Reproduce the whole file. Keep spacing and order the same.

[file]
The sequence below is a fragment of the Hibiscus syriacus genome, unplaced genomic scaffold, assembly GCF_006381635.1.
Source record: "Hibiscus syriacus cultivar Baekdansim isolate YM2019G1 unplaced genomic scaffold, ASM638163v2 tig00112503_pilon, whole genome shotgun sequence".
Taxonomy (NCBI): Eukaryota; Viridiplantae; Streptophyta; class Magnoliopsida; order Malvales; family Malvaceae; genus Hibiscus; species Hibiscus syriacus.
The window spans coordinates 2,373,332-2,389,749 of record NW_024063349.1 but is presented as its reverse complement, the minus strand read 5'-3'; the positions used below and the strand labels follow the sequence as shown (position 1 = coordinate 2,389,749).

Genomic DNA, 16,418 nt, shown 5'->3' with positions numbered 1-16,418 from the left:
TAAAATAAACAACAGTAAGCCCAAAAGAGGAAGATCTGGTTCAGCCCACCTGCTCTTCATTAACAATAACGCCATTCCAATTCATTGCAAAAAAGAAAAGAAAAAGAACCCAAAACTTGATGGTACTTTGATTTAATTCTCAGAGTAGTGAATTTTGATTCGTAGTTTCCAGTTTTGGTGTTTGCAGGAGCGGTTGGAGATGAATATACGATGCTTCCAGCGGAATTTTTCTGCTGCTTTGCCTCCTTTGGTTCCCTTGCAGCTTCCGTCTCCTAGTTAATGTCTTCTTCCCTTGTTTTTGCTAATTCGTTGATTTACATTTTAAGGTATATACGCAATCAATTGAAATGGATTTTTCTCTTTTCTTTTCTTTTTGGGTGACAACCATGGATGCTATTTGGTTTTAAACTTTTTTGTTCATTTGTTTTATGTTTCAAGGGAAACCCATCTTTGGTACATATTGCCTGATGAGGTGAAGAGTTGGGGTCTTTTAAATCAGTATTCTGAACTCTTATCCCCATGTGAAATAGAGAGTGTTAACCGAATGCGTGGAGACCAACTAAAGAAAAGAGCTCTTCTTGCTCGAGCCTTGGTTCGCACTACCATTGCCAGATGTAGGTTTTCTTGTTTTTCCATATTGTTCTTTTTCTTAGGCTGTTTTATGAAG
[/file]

The sequence below is a fragment of the Hibiscus syriacus genome, unplaced genomic scaffold, assembly GCF_006381635.1.
Source record: "Hibiscus syriacus cultivar Baekdansim isolate YM2019G1 unplaced genomic scaffold, ASM638163v2 tig00112503_pilon, whole genome shotgun sequence".
Taxonomy (NCBI): Eukaryota; Viridiplantae; Streptophyta; class Magnoliopsida; order Malvales; family Malvaceae; genus Hibiscus; species Hibiscus syriacus.
The window spans coordinates 2,373,332-2,389,749 of record NW_024063349.1 but is presented as its reverse complement, the minus strand read 5'-3'; the positions used below and the strand labels follow the sequence as shown (position 1 = coordinate 2,389,749).

Genomic DNA, 16,418 nt, shown 5'->3' with positions numbered 1-16,418 from the left:
TAAAATAAACAACAGTAAGCCCAAAAGAGGAAGATCTGGTTCAGCCCACCTGCTCTTCATTAACAATAACGCCATTCCAATTCATTGCAAAAAAGAAAAGAAAAAGAACCCAAAACTTGATGGTACTTTGATTTAATTCTCAGAGTAGTGAATTTTGATTCGTAGTTTCCAGTTTTGGTGTTTGCAGGAGCGGTTGGAGATGAATATACGATGCTTCCAGCGGAATTTTTCTGCTGCTTTGCCTCCTTTGGTTCCCTTGCAGCTTCCGTCTCCTAGTTAATGTCTTCTTCCCTTGTTTTTGCTAATTCGTTGATTTACATTTTAAGGTATATACGCAATCAATTGAAATGGATTTTTCTCTTTTCTTTTCTTTTTGGGTGACAACCATGGATGCTATTTGGTTTTAAACTTTTTTGTTCATTTGTTTTATGTTTCAAGGGAAACCCATCTTTGGTACATATTGCCTGATGAGGTGAAGAGTTGGGGTCTTTTAAATCAGTATTCTGAACTCTTATCCCCATGTGAAATAGAGAGTGTTAACCGAATGCGTGGAGACCAACTAAAGAAAAGAGCTCTTCTTGCTCGAGCCTTGGTTCGCACTACCATTGCCAGATGTAGGTTTTCTTGTTTTTCCATATTGTTCTTTTTCTTAGGCTGTTTTATGAAG